By Barry S. Mael
In the current global state where fear and uncertainty prevails, everyone is looking for answers and direction in staying financially afloat. For synagogue leadership: lay and professional, there are lots of issues and concerns to consider. In speaking to many leaders from across the centrist movement, as well as my own observations, the following 10 tips will hopefully provide guidance in navigating these choppy waters.
- Focus on Relationship Building: Focus on deepening relationships with congregants. Synagogue members are feeling isolated, scared; they are literally craving personal connection. By virtually connecting for minyanim, classes, meetings and events, we are able to come together even when we are apart, while offering hope and support. This is a great opportunity to show members why they have chosen to belong to a sacred community. Whether they are significant donors or simply dues-paying Jews in the pew, they want and deserve a deeper connection and attention now more than ever. This could also lead to increased loyalty and enhanced financial support over time.
- Increase Virtual Connections: Everyone is looking for new ways to communicate with members and community. With texting, Zoom, StreamSpot, Google Hangouts, WhatsApp and other platforms there are many and varied ways to interact and stay in touch; the telephone works just as well. Having the Rabbi, President, lay leadership, executive director call or text to check in and see how people are doing is tremendously meaningful and reassuring. Many of our synagogues have volunteers or Chesed committee members or the board calling every synagogue member and the response seems to be very positive.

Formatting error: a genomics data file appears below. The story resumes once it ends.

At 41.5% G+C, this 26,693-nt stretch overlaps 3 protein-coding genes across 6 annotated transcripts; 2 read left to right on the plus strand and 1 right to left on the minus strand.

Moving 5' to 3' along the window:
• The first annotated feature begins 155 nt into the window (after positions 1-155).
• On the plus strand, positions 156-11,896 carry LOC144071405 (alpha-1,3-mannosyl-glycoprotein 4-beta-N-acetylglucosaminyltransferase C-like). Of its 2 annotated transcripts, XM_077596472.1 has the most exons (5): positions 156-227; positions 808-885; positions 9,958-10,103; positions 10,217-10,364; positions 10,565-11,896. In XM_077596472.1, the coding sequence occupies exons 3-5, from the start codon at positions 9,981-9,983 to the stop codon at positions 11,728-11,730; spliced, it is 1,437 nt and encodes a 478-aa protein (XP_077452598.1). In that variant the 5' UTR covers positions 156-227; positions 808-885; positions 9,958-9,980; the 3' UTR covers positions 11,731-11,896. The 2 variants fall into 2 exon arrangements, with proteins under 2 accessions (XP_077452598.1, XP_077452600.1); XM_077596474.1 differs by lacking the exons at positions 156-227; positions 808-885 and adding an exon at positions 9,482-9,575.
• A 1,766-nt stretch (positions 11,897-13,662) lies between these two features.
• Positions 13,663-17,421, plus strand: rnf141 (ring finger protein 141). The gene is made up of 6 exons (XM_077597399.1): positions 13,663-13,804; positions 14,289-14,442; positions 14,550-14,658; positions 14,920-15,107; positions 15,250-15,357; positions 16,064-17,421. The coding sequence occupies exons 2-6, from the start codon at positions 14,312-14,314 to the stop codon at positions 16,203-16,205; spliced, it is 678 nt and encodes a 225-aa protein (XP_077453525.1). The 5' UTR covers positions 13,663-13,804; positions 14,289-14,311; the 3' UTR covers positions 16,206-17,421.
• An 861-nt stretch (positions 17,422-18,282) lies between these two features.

- Community Demographics: It’s helpful to deepen your understanding of community demographics when assessing the financial short and long term impact. I have received many calls asking about how to approach budgeting and adjust projections for next year. People ask if there is an across-the-board percentage to reduce by. The answer is “no.” That said, tap into your personal knowledge of the congregation and membership. Are there many seniors, non-working members who are concerned about their 401K? Are there many professionals such as attorneys and accountants who are, for the most part, continuing to work, versus small business owners or workers who have been cut back or laid off? Knowing the makeup of your congregation will provide valuable insight as to whether there is a significant short or long-term financial implication.
- Don’t apologize when asking for money: For many of our congregations, there are significant concerns and confusion around assessing the economic impact for the rest of this fiscal year. The majority of USCJ affiliated synagogues have a July 1 to June 30 fiscal year and so we are approaching the 4th quarter. With the efforts to offer virtual school, virtual minyanim, classes and programs, we should be up front and honest in asking for our members to complete their dues, school and program payments. Understandably, there will be people and families who are having serious financial issues that should be handled with care and total confidentiality.